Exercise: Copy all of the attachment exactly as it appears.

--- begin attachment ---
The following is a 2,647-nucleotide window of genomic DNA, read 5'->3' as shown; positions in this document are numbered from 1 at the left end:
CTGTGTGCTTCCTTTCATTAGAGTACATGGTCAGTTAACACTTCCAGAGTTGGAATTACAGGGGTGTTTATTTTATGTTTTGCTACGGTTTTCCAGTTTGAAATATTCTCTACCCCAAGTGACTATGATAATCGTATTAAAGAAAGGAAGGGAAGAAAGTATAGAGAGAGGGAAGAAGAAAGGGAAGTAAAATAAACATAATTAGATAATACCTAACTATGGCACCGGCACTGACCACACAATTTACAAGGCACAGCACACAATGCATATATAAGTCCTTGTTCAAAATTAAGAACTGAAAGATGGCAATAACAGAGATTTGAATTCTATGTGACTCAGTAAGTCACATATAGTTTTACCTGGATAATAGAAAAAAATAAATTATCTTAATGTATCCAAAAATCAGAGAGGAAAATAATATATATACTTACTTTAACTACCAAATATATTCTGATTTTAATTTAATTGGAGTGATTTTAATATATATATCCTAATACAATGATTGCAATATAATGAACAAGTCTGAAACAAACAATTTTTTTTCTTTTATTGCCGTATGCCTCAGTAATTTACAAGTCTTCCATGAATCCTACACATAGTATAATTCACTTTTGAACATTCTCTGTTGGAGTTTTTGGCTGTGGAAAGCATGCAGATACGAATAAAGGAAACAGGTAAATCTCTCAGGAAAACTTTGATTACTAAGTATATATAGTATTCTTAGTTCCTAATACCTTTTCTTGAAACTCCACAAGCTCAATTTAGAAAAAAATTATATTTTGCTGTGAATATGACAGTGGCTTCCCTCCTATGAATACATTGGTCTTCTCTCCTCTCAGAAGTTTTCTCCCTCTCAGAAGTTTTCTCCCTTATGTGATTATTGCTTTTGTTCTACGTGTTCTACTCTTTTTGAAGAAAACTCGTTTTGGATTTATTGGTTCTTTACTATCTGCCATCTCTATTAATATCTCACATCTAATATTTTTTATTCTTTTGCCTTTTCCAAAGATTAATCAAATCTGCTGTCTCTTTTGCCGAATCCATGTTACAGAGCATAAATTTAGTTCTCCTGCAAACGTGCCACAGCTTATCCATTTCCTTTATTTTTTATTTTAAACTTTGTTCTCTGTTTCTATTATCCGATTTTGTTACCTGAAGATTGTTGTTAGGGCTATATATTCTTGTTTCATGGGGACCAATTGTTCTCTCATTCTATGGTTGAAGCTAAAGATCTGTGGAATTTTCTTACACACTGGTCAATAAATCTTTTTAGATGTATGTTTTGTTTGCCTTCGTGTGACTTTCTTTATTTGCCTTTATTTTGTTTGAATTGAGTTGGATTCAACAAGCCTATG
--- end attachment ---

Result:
The following is a 2,647-nucleotide window of genomic DNA, read 5'->3' as shown; positions in this document are numbered from 1 at the left end:
CTGTGTGCTTCCTTTCATTAGAGTACATGGTCAGTTAACACTTCCAGAGTTGGAATTACAGGGGTGTTTATTTTATGTTTTGCTACGGTTTTCCAGTTTGAAATATTCTCTACCCCAAGTGACTATGATAATCGTATTAAAGAAAGGAAGGGAAGAAAGTATAGAGAGAGGGAAGAAGAAAGGGAAGTAAAATAAACATAATTAGATAATACCTAACTATGGCACCGGCACTGACCACACAATTTACAAGGCACAGCACACAATGCATATATAAGTCCTTGTTCAAAATTAAGAACTGAAAGATGGCAATAACAGAGATTTGAATTCTATGTGACTCAGTAAGTCACATATAGTTTTACCTGGATAATAGAAAAAAATAAATTATCTTAATGTATCCAAAAATCAGAGAGGAAAATAATATATATACTTACTTTAACTACCAAATATATTCTGATTTTAATTTAATTGGAGTGATTTTAATATATATATCCTAATACAATGATTGCAATATAATGAACAAGTCTGAAACAAACAATTTTTTTTCTTTTATTGCCGTATGCCTCAGTAATTTACAAGTCTTCCATGAATCCTACACATAGTATAATTCACTTTTGAACATTCTCTGTTGGAGTTTTTGGCTGTGGAAAGCATGCAGATACGAATAAAGGAAACAGGTAAATCTCTCAGGAAAACTTTGATTACTAAGTATATATAGTATTCTTAGTTCCTAATACCTTTTCTTGAAACTCCACAAGCTCAATTTAGAAAAAAATTATATTTTGCTGTGAATATGACAGTGGCTTCCCTCCTATGAATACATTGGTCTTCTCTCCTCTCAGAAGTTTTCTCCCTCTCAGAAGTTTTCTCCCTTATGTGATTATTGCTTTTGTTCTACGTGTTCTACTCTTTTTGAAGAAAACTCGTTTTGGATTTATTGGTTCTTTACTATCTGCCATCTCTATTAATATCTCACATCTAATATTTTTTATTCTTTTGCCTTTTCCAAAGATTAATCAAATCTGCTGTCTCTTTTGCCGAATCCATGTTACAGAGCATAAATTTAGTTCTCCTGCAAACGTGCCACAGCTTATCCATTTCCTTTATTTTTTATTTTAAACTTTGTTCTCTGTTTCTATTATCCGATTTTGTTACCTGAAGATTGTTGTTAGGGCTATATATTCTTGTTTCATGGGGACCAATTGTTCTCTCATTCTATGGTTGAAGCTAAAGATCTGTGGAATTTTCTTACACACTGGTCAATAAATCTTTTTAGATGTATGTTTTGTTTGCCTTCGTGTGACTTTCTTTATTTGCCTTTATTTTGTTTGAATTGAGTTGGATTCAACAAGCCTATG